To add insulin to saline drips, resulting in the deaths of those under your care, is a heinous crime. This much is beyond dispute, and frankly I am appalled that anyone would do such a thing, let alone that someone qualified to nurse and heal would breach the trust placed in them in such a fashion. Yes, someone must pay.
Whatever happened, though, to innocent until proven guilty? Rebecca Leighton had been implicated in the murders, for that is what they were, but has been released without charge. Therefore she is, rightly or wrongly, to be considered as, and treated as, innocent. No caveats. No ifs or buts. The NMC wish to conduct an internal investigation into the matter, and that in and of itself is fine – there has been an accusation of breach of conduct and it is only right that they suspend the nurse in question until they are satisfied as to the result of the investigation. It is how it is done under any other circumstance and this is no different. She should receive full pay while suspended. She should not lose her job or registration unless the investigation turns up sufficient breach of conduct to warrant such drastic action. This is what we mean by fair trial and as a civilised society it is our duty to abide by those tenets.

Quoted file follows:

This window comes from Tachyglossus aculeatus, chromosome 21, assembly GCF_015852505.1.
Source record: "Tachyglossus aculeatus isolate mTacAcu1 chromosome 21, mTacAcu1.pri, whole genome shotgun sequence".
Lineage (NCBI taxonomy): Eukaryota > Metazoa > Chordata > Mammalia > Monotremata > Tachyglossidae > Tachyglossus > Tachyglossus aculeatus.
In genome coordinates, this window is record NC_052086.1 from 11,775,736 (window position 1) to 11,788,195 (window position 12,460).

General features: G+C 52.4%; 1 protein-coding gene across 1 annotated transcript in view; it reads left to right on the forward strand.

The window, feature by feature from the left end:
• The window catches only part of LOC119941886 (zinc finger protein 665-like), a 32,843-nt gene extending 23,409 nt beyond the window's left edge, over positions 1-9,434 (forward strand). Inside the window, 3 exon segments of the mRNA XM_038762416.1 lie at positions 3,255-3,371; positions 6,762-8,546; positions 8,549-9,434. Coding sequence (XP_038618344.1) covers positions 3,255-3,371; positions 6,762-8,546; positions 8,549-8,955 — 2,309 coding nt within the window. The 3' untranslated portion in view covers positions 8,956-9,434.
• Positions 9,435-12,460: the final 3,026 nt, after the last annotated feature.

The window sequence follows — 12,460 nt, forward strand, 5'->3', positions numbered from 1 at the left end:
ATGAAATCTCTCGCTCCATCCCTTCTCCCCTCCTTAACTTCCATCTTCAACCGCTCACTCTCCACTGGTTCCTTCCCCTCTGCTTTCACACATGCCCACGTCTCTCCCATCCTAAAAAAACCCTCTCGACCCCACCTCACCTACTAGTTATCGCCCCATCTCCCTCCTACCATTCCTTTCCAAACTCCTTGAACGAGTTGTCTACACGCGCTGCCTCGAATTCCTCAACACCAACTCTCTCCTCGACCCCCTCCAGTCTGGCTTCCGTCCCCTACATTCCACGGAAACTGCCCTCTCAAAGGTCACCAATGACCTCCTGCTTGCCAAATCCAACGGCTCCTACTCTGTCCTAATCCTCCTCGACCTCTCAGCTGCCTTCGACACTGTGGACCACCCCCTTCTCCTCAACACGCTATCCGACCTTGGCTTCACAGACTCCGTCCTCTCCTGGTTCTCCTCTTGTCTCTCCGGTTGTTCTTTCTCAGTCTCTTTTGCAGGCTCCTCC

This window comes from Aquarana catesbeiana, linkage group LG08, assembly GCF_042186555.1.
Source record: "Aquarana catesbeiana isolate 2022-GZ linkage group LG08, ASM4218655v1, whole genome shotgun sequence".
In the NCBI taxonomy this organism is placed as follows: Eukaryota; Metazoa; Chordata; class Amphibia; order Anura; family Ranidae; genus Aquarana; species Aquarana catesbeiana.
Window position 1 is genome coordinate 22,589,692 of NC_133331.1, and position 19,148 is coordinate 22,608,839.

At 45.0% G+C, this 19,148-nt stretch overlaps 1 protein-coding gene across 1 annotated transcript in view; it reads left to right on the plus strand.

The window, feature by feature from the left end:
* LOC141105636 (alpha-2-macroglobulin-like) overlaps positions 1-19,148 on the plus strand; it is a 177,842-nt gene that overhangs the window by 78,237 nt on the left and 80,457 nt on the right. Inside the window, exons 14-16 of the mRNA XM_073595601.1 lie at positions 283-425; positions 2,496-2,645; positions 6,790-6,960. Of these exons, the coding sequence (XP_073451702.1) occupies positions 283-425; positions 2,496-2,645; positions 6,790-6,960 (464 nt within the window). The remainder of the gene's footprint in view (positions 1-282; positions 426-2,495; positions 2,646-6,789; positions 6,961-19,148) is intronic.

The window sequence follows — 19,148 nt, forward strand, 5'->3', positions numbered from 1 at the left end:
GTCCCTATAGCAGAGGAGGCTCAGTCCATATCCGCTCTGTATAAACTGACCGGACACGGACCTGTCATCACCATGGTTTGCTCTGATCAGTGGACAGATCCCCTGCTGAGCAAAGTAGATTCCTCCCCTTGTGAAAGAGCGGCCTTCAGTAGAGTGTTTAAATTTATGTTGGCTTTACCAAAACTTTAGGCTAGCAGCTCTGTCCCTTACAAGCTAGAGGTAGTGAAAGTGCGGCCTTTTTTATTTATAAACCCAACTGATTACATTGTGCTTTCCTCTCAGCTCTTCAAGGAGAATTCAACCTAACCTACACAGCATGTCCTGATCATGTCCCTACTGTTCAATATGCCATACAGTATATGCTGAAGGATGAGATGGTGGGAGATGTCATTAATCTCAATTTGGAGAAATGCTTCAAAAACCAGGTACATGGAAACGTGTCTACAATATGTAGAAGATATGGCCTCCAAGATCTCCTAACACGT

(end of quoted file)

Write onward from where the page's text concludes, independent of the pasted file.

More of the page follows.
For a moment, imagine you are innocent and stand accused of the murder of three people. You name is dragged through the mud, you receive death threats, you lose your job and everyone you know turns against you. You are destroyed, regardless of your innocence, and the repercussions of that will resonate through the rest of your life, despite the nature or quantity of retractions and apologies.
Yes, the killer must be found. No, I do not know any better than anyone else who has done it. It may have been Ms Leighton and that is yet to be ascertained – in the same way, it could have been me, but nobody assumes my guilt. On principle I will defend her innocence until it is proven beyond reasonable doubt that she was responsible, and I hope that you will do the same. Reactionary lynchings are what our justice system is designed to prevent.
Evidence based practice.